Financial Aid for Students With Disabilities
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Education can help lead to greater opportunities in the workforce. An increasing number of jobs require training after high school, which can be accomplished by pursuing a postsecondary degree or a non-degree certificate. According to information shared by The Chronicle of Higher Education, about 59% of workers held jobs that required some form of postsecondary education in 2010. In 2018, that number had climbed to roughly 70%.
Yet, students with disabilities remain underrepresented on college campuses and in career training programs. About 25% of people with a disability over the age of 25 have an associate degree or higher, compared to 45% of nondisabled people over the age of 25. Additionally, fewer than 17% of people with a disability have a bachelor's degree or higher, compared to about 35% of nondisabled people.
Disabilities can include physical disabilities, cognitive and learning disabilities, and neurological disabilities. Financial aid for students with disabilities can help them continue their education and seek out rewarding career opportunities.
This guide explores federal and state student assistance, targeted scholarships, and relevant grant programs. It also looks at the documents needed to get financial aid and campus accommodations.
Financial Challenges for Students With Disabilities
Rising College Costs
The cost of college tuition continues to increase for all students. According to the National Center for Education Statistics, college tuition, room and board, and required fees averaged about $24,620 a year in 2018-19 — up from $20,110 in 2008-09.
Limited Financial Assets
According to the NASFAA Journal of Student Financial Aid, many high school students with disabilities come from families who have lower household incomes than their peers without disabilities.
Enrolling as a Part-Time Student
A larger percentage of undergraduates who reported having disabilities made up part-time enrollments than full-time enrollments. During the 2015-16 academic year, 21% of undergraduate students who enrolled part time or for part of the academic year reported having a disability, whereas 17% of undergraduate students who enrolled full time reported having a disability.
Taking fewer classes each term means that students will take longer to graduate. In the long run, part-time students usually end up spending more on their education. Additionally, going to school part time may disqualify students from some forms of financial aid.
Students with disabilities may need to find accessible housing, which can limit their options. If not available on campus, students may face higher housing costs and additional transportation costs to travel to and from campus.
Students may require specialized technology, like scooters or hearing aids, to help them succeed in college. Computers, specific apps, and other devices can also assist students and help them overcome barriers in their education.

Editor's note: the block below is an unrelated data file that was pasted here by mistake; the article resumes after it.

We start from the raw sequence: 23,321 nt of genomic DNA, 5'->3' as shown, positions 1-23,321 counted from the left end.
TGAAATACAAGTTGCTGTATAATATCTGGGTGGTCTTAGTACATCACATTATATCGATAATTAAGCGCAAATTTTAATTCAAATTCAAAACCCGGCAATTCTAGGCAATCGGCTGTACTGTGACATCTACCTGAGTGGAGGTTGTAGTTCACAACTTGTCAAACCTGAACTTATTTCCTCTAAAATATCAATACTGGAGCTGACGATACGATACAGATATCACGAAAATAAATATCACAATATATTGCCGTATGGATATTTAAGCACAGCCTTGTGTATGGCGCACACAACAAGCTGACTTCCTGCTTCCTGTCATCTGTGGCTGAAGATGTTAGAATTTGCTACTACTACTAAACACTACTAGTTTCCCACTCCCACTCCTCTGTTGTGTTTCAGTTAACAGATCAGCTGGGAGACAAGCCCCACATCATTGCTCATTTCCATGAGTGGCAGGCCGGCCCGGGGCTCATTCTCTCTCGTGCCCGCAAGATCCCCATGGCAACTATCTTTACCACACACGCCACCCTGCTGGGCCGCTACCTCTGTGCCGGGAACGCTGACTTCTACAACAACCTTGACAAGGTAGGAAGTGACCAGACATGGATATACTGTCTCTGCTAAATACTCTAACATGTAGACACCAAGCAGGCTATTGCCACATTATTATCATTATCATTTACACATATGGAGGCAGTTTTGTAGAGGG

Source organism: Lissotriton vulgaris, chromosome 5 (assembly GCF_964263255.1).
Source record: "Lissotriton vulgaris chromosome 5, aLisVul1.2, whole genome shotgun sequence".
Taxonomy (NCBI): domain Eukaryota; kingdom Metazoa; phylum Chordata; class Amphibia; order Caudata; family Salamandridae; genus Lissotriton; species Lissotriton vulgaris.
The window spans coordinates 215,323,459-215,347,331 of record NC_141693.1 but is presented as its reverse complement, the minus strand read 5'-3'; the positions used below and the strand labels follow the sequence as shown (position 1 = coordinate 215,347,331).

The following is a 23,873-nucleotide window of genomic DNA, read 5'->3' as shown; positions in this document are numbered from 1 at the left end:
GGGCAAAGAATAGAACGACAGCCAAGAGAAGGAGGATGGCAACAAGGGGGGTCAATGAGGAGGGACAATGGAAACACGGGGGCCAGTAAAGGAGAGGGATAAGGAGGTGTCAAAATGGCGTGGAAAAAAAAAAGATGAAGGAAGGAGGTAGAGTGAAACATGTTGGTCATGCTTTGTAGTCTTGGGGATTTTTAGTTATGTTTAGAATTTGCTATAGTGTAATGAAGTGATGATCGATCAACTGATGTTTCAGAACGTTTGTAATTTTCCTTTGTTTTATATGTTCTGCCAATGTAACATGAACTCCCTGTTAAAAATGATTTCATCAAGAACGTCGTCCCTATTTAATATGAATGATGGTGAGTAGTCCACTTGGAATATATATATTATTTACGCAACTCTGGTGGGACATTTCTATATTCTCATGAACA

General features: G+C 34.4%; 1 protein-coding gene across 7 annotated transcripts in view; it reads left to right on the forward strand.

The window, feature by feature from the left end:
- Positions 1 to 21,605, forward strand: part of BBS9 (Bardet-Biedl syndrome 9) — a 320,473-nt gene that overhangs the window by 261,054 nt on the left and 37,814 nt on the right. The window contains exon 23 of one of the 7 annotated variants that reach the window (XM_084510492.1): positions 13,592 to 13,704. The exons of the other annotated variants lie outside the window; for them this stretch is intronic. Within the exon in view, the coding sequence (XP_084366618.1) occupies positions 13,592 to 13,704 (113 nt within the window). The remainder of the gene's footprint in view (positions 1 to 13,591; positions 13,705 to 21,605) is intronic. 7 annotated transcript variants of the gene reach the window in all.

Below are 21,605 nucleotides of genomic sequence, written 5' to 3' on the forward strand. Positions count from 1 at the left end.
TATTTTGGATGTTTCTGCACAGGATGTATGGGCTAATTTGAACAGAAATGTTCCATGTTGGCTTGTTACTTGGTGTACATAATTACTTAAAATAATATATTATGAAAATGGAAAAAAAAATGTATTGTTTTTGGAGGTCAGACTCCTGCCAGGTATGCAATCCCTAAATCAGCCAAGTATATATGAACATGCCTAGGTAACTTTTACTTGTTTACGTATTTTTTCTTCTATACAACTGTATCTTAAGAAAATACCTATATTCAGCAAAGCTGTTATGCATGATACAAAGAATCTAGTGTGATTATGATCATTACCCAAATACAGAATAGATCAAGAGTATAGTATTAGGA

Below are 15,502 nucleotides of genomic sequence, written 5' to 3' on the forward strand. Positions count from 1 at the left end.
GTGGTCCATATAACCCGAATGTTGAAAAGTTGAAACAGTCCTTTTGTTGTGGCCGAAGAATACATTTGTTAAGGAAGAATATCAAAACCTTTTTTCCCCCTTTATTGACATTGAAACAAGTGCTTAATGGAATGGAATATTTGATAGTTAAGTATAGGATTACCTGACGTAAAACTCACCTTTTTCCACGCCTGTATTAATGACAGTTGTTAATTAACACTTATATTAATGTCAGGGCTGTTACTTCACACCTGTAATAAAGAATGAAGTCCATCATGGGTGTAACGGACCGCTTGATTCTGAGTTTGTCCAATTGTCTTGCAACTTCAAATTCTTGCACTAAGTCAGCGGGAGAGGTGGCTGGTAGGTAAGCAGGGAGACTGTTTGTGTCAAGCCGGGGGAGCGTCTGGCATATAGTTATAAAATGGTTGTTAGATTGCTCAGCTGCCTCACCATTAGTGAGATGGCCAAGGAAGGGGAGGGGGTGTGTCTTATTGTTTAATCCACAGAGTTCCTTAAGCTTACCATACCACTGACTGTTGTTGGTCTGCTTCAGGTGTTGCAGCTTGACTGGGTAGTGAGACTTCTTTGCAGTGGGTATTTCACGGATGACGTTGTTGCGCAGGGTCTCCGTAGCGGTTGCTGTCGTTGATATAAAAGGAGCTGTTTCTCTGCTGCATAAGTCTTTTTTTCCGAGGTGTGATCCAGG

In addition to the traditional challenges students may have paying for college in general, students with disabilities may have other expenses related to their disability that may impact their ability to attend college and/or be academically successful.
For example, a student may need a special electronic reader or a tutor to assist in completion of [their] ability to read, interpret, and complete courses. Or, a student may need assistance physically getting to classes or connecting to online delivery systems.
Colleges and universities, by and large, provide a variety of support accommodations for students with disabilities. While many costs may be covered by the institution, some may not.
Federal and State Benefits and Assistance
Several programs have been established to help students with disabilities enter and complete college or other postsecondary education programs. These programs can provide educational benefits, pay for assistive technology, and/or help defray living expenses while in college.
Federal Pell Grants
This federal education grant program helps undergraduate students with financial need pay for college or other postsecondary education programs. Unlike loans, these funds do not require repayment. More than 5,400 postsecondary educational institutions participate in the Pell Grant program. When determining grant amounts, the student's enrollment status, expected family contribution, and cost of attendance are considered.
Social Security Benefits
The Social Security Disability Insurance (SSDI) program can help adults who were disabled before age 22. The program requires a determination of disability by the Social Security Administration. Once approved, benefits help defray education and training expenses. Benefits can continue for as long as the student's income remains below a specified amount.
State Vocational Rehabilitation Agencies
Each state offers a vocational rehabilitation program to help students with disabilities access training to find or keep a job. Eligibility varies by state. Services are tailored to meet each student's needs. Vocational rehabilitation can pay for postsecondary education, on-the-job training, assistive technology, and career counseling. It may also provide benefits for limited medical and psychological treatment.
Supplemental Security Income (SSI)